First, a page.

First trucks cross quiet Channel after Brexit

The first trucks have crossed from the UK to EU after Brexit rules finally kicked in at 11pm last night. Eddie Stobart HGV driver Slavi Ivanov Shumeykov smiled and waved as he became the first to pass through customs at the Eurotunnel in Kent. And the first ferry from Holyhead arrived at Dublin Port at 5.55am, carrying around a dozen trucks with no delays.

In Calais, a barcode on Romanian driver Toma Moise's paperwork was scanned and approved in seconds. "The future, I don't think it will be difficult," he said before continuing his journey towards Britain. Eurotunnel spokesman John Keefe said "it all went fine" adding: "It's very, very quiet, there are very few trucks around, as we predicted."

Eddie Stobart HGV driver Slavi Ivanov Shumeykov smiled and waved as he became the first to pass through customs at the Eurotunnel in Kent
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UK officials were not expecting big delays today, because it is a bank holiday and some hauliers are steering clear of the border to test the waters. But the government opened a string of Brexit lorry parks at 11pm last night as officials brace for disruption in the coming weeks.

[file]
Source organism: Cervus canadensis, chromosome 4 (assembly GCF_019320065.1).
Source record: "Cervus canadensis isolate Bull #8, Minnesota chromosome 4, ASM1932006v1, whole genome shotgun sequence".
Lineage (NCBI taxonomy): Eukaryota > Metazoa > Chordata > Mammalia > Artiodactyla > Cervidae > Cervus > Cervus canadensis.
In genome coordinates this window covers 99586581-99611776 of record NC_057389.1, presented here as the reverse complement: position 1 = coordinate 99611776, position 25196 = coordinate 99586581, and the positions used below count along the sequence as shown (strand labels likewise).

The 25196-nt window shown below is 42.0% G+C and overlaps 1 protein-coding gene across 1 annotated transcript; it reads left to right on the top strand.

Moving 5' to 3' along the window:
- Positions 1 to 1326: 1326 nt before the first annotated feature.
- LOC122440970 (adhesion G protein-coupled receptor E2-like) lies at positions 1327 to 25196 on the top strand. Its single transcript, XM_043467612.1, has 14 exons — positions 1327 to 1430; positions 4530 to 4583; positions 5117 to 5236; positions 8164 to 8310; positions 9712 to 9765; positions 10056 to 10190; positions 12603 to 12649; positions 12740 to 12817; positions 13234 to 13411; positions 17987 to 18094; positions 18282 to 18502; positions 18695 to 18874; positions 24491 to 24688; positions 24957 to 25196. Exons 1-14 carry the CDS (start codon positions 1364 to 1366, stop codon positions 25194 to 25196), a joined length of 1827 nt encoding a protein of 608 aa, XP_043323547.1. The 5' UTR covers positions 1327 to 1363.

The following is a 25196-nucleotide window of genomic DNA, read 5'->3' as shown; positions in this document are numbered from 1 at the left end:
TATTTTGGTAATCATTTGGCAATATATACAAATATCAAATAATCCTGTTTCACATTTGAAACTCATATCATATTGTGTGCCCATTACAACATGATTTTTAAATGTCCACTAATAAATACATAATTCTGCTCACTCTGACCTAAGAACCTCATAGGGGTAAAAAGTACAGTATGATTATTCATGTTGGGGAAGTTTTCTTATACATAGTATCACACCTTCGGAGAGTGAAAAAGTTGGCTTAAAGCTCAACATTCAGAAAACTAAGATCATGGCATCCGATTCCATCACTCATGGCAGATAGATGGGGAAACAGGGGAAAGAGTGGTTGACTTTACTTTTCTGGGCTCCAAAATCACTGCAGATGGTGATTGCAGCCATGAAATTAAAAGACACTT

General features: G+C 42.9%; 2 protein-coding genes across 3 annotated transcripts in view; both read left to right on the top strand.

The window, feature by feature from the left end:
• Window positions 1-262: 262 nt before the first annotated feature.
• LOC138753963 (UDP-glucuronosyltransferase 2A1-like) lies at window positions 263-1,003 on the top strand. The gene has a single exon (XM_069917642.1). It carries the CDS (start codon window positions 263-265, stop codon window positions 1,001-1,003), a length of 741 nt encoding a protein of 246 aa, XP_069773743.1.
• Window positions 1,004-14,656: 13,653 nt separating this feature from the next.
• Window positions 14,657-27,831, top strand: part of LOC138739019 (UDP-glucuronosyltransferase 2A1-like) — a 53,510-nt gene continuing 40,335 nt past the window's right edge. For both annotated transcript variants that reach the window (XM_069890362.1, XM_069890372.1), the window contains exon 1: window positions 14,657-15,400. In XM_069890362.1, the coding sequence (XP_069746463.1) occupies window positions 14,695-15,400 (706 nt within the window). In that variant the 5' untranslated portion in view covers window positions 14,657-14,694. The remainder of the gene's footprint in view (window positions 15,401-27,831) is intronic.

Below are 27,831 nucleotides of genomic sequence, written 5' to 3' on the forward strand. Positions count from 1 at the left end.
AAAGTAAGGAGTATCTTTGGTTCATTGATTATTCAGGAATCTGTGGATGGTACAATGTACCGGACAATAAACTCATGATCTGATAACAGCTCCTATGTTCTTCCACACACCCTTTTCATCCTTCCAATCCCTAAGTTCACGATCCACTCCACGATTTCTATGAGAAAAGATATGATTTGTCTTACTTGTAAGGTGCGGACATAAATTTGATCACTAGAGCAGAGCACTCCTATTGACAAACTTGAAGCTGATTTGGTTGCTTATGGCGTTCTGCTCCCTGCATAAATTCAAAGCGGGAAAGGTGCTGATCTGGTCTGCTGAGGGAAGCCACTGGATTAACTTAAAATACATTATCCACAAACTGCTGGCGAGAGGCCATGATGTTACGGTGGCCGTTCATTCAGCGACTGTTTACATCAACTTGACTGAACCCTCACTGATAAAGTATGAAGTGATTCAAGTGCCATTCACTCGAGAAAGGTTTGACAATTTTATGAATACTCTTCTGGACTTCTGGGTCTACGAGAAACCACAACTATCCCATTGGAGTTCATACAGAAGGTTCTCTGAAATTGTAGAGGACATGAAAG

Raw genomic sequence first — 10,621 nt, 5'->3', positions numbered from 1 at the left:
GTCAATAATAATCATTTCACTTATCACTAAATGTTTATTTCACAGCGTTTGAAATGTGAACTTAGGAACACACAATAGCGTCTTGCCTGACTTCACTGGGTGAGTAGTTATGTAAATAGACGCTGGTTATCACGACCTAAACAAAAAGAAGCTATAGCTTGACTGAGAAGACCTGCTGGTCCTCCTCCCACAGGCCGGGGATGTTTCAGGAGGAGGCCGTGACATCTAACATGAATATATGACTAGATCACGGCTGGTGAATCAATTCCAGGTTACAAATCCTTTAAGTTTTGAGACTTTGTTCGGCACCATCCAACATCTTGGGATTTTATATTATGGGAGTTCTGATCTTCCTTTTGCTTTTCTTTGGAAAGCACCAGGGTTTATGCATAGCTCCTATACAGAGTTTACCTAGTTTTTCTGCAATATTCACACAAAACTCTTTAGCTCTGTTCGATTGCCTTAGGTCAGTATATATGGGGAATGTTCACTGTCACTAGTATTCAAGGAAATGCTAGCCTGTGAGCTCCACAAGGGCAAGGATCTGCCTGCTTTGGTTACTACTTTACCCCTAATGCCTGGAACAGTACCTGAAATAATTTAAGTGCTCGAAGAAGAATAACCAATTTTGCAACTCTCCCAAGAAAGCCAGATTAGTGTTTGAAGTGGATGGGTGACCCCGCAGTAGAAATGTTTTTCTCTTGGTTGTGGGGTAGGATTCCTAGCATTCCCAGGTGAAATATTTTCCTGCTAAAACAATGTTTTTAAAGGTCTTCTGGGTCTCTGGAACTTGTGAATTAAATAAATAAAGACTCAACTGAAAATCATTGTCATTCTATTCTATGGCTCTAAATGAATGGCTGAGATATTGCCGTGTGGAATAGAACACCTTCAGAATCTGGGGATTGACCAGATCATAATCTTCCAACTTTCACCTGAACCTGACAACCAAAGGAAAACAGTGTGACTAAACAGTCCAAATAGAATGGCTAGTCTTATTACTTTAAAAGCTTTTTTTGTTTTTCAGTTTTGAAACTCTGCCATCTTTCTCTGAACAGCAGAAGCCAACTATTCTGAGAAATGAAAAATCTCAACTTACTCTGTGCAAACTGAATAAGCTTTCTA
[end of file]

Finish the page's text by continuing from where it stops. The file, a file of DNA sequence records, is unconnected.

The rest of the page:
Ten lorry parks were planned, some to open in January and some to open in July.

First trucks cross quiet Channel after BrexitA Ukrainian truck driver, named as Victor, was said to be the first to arrive in France from the UK after the new restrictions kicked in

Asked how many of the 10 lorry parks were opening, officials said they were all opening last night. The details of each individual lorry park were unclear though. One, Sevington in Ashford, will only be used as a holding area for traffic if needs be but is not yet ready for customs declarations.

The UK has left the EU's single market and customs union, adding a heap of paperwork to what used to be seamless journeys to Europe.

First trucks cross quiet Channel after BrexitThe ferry port at Dover was quiet overnight as the first ferry arrived from Calais on January 1

While UK import controls are being phased in between now and July, all export controls to the EU started at 11pm. That means UK firms need to make customs declarations on exports and ensure they have the right permissions for controlled goods.

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First trucks cross quiet Channel after BrexitA customs dog inspects a truck coming from Britain at the harbour of Calais this morning. Customs declarations are needed straight away on exports from the UK to the EU - though not on all imports the other way round

Hauliers heading from the UK to EU also need a 'Kent Access Permit' - nicknamed a 'Kermit' by local officials - to enter the port county.

HGV drivers will be fined GBP300 and forced to leave the county if they enter Kent without the new-style, 24-hour-valid permit. Driver and Vehicle Standards Agency officers will use numberplate recognition cameras and pull over lorries that aren't registered for a Kermit. While Kent-based or UK-only hauliers won't be pulled over, it's possible other truckers making local deliveries to Kent will have to show their papers.

First trucks cross quiet Channel after BrexitDawn breaks over the Port of Dover on the first day after Brexit rules kicked in

The government's reasonable worst case scenario plans for only 30% of lorries being ready when they reach the Kent ports.